3. The first time an uncommon abbreviation is used within a report, the transcriptionist may transcribe it as dictated and translate it in parentheses following the abbreviation. The abbreviation may then be used without further translation in the report that follows.

Dictated: This patient was seen for PVH.

Transcribed: This patient was seen for PVH (persistent viral hepatitis).

4. When an abbreviation is dictated in the diagnosis or impression, it should be translated for clarity.

Dictated: DIAGNOSIS: Status post TAH, BSO.

Transcribed: DIAGNOSIS: Status post TAH, BSO (total abdominal hysterectomy, bilateral salpingo-oophorectomy).

5. Occasionally, an abbreviation may have more than one translation. If the abbreviation the physician is using has a widely recognized meaning, and if the meaning of the abbreviation is perfectly clear within the context of the report, it probably does not need to be translated. However, it is usually acceptable to expand abbreviations to promote clarity of the medical document. For uncommon abbreviations, the abbreviation may be typed as dictated and the translation placed in parentheses following the abbreviation.

Dictated: The patient suffers from PND, which causes chronic sore throats.

Transcribed: The patient suffers from PND (postnasal drainage), which causes chronic sore throats.

Dictated and Transcribed: The patient suffers from orthopnea, PND, and nocturnal dyspnea.

In the latter example, it is not necessary to translate PND because the reader will understand that PND in this context refers to paroxysmal nocturnal dyspnea, not postnasal drainage. It would be acceptable, however, to translate the abbreviation for clarity.

6. Medical abbreviations are written in several ways. The three most common include all capital letters, a combination of capital and lowercase letters, and all lowercase letters with periods. Seldom are periods used with uppercase abbreviations. Periods are generally not used with combination uppercase and lowercase abbreviations, with the exception of Ph.D.

p.o. b.i.d by mouth twice daily

q.h.s. every night at bedtime

KCl potassium chloride

CHF congestive heart failure

7. The abbreviations for intravenous and intramuscular are written without periods (IV, IM) for simplicity by many transcriptionists, or with periods (I.V., I.M.) to avoid I.V. being misread as roman numeral four (IV). References are inconsistent, at times writing them with periods and at times without. Both forms are acceptable, but the transcrip-tionist should be consistent in usage within a report.

IV, IM; I.V., I.M. (intravenous, intramuscular)

8. An acronym is a word formed from the first letters of other words. Acronyms are initially formed with capital letters, but after they gain acceptance as words, they are sometimes converted to lowercase letters and their origin as initialisms is forgotten.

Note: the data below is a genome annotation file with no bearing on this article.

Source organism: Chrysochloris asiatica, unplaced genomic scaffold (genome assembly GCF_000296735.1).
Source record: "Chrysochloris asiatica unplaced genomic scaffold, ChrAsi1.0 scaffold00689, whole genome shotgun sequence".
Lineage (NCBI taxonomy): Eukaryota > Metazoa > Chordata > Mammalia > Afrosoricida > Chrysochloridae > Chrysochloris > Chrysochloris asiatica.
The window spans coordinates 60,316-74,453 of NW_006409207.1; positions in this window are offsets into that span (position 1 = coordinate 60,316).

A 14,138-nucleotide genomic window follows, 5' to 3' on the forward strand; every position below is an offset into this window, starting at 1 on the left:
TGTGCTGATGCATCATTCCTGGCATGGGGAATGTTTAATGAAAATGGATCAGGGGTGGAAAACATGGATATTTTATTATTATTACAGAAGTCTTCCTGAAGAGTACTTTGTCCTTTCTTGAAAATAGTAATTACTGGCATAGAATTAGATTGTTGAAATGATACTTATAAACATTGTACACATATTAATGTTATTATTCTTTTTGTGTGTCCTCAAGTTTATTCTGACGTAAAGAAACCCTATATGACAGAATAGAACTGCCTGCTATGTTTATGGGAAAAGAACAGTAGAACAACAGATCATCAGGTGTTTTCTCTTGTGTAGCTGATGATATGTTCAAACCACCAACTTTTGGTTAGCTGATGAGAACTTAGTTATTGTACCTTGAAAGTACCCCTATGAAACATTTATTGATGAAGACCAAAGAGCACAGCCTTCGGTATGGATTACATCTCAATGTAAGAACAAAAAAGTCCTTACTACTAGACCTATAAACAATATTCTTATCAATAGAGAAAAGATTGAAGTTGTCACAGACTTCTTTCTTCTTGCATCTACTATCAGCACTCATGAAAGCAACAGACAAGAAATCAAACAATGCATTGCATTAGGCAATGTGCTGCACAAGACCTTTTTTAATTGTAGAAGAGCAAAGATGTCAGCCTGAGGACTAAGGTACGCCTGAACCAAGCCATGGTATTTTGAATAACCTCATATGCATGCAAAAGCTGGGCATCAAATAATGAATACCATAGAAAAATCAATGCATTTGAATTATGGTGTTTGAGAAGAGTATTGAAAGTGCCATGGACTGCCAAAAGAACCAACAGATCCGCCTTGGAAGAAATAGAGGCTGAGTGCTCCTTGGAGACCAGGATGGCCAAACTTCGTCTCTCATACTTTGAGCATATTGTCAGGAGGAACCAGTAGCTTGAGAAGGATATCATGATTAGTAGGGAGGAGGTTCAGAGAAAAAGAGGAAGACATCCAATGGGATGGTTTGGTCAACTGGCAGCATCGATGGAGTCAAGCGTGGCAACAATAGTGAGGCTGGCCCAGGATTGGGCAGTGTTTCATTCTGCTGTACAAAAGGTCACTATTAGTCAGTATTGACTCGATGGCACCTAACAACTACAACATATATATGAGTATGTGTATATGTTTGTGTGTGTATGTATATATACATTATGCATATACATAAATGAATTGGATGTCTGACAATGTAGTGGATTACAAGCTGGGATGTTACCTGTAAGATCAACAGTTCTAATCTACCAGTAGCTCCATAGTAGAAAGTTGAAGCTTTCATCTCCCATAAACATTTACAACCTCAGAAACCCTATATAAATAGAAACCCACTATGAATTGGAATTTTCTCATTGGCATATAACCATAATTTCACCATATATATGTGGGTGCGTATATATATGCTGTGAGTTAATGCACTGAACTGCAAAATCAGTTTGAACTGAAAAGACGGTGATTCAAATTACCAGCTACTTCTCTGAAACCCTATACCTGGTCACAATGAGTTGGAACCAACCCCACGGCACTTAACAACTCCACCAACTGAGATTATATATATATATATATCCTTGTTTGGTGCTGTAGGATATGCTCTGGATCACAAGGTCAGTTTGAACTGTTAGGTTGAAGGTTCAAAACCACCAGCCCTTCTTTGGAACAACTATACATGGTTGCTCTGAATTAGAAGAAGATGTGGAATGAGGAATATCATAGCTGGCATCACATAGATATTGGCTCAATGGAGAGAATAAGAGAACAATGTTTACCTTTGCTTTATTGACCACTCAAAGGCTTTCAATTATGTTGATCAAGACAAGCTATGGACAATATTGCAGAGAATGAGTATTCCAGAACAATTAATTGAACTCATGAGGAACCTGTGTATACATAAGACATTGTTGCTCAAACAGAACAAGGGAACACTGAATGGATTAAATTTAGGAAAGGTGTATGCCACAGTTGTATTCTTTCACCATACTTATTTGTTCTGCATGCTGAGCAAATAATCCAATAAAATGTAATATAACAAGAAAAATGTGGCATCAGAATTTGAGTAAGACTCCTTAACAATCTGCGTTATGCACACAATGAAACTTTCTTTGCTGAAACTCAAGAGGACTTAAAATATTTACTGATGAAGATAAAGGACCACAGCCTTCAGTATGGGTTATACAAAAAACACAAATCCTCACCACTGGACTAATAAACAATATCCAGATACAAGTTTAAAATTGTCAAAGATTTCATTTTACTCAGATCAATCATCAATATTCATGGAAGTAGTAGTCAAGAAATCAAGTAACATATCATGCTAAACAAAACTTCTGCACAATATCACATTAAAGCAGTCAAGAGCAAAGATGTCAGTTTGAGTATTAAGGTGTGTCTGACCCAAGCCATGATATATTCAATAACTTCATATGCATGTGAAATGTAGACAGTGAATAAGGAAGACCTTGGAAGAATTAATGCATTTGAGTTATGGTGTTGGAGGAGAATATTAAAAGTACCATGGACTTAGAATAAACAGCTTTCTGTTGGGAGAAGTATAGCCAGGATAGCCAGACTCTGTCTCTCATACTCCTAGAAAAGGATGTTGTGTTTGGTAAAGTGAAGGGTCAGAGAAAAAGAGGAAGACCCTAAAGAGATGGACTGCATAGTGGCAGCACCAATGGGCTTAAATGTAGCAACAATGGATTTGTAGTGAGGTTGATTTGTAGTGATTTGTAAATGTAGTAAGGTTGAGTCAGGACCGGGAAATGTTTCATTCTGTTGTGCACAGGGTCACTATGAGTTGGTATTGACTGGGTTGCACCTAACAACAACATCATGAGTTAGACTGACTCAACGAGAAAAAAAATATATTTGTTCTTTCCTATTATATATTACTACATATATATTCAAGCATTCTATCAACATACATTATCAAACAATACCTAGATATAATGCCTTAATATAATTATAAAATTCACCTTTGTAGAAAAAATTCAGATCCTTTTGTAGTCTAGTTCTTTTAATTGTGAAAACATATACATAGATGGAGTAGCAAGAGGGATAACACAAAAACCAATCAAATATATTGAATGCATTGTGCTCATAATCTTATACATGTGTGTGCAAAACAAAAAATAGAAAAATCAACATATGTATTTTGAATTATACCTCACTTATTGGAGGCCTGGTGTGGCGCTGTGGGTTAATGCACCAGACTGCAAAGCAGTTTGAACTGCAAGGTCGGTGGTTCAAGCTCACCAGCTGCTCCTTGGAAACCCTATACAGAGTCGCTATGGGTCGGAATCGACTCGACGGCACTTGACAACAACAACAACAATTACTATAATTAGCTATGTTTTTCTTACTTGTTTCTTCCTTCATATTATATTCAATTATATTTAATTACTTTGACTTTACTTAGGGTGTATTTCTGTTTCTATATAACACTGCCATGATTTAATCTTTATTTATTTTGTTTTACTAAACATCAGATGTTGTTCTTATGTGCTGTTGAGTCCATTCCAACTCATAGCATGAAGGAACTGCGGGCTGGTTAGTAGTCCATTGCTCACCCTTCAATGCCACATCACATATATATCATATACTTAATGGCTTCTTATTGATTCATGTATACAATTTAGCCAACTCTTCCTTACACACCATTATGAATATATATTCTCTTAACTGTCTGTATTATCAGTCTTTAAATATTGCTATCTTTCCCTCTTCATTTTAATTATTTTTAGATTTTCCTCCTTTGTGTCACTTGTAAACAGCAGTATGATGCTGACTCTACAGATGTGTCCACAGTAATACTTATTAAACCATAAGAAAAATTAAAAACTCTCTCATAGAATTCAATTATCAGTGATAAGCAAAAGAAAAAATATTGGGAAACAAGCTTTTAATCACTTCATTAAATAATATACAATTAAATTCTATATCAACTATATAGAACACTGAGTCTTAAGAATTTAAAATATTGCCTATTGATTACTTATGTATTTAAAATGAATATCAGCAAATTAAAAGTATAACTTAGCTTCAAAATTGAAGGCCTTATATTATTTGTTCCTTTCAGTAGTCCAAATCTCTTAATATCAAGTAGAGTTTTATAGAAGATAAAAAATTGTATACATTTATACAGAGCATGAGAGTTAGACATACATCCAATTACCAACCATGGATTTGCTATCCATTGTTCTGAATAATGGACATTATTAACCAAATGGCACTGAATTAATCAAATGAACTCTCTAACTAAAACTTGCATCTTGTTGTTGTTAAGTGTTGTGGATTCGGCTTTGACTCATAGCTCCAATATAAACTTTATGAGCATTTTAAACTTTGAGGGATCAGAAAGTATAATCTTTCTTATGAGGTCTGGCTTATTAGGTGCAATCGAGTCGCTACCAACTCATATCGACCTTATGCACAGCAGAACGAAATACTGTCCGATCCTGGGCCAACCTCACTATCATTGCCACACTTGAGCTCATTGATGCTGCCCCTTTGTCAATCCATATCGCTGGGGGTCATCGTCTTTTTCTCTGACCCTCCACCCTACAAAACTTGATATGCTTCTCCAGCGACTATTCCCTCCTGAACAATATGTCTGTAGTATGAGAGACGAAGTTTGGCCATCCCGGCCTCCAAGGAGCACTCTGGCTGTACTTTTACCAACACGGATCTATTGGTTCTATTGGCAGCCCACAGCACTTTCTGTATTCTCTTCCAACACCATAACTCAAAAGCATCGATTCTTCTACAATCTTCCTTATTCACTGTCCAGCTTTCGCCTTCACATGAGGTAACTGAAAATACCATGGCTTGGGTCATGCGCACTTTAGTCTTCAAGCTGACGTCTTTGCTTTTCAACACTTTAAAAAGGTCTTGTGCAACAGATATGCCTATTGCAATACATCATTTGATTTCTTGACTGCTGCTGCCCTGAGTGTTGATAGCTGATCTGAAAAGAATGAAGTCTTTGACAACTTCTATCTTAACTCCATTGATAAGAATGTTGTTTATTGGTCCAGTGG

AIDS (acquired immunodeficiency syndrome)

CABG ("cabbage"-coronary artery bypass graft)

ELISA (enzyme-linked immunosorbent assay)

fabere (flexion-abduction-external rotation-extension) test

laser (light amplification by stimulated emission of radiation)

simkin (simulation kinetics) analysis

9. To make an abbreviation plural, simply add the letter s with no apostrophe if the abbreviation is in all capital letters. If the abbreviation (M.D., for example) ends in a period, add an apostrophe and s (M.D.'s).

A series of CBCs (complete blood counts) was ordered.

DTRs (deep tendon reflexes) were 3+ and equal bilaterally.

IVs (or I.V.'s) were ordered to run TKO (to keep open).

Three M.D.'s were invited to speak.

10. When abbreviations are used with numbers for medication dosage times, use periods.

q.4h. or q. 4 hr. (every 4 hours)

q.12h. or q. 12 hr. (every 12 hours)

11. An abbreviation, such as the name of a lab test, dictated at the beginning of a sentence or in the body of a report may be transcribed as dictated if its meaning is clearly understood. If abbreviations are not dictated, the transcriptionist should not supply them. Exception: metric units of mea-sure, which are routinely abbreviated.

ST depression was noted on EKG.

SGOT was elevated at 60 IU/dL.

CBC and electrolytes were within normal limits.

12. If the dictator abbreviates the title of a major heading within a report, the transcriptionist should translate the abbreviation.

Dictated: HPI

Transcribed: History of Present Illness

13. Abbreviating metric measurements accompanied by numerals is preferred in medical reports. Abbreviations for metric measurements contain no periods and have the same form for singular and plural usage.

kg (kilogram)(s) cc (cubic centimeter)(s)

g (gram)(s) cm (centimeter)(s)

mg (milligram)(s) mEq (milliequivalent)(s)

14. Do not abbreviate a metric measurement if no specific numeral is dictated.

The scar was several centimeters in length.

15. Standard English units of measure (inch, foot, pound) are so short that they are usually spelled out, although foot and pound are correctly abbreviated ft. and lb., respectively (note the periods). The standard abbreviation for inch is in., although it is recommended that it not be used in medical reports as it is too easily confused with the preposition in. Exception: It is common to use the abbreviation for pounds (lbs.) and single and double quotation marks for feet and inches in presenting weight and height figures in medical reports.

Weight 120 lbs., height 5'2".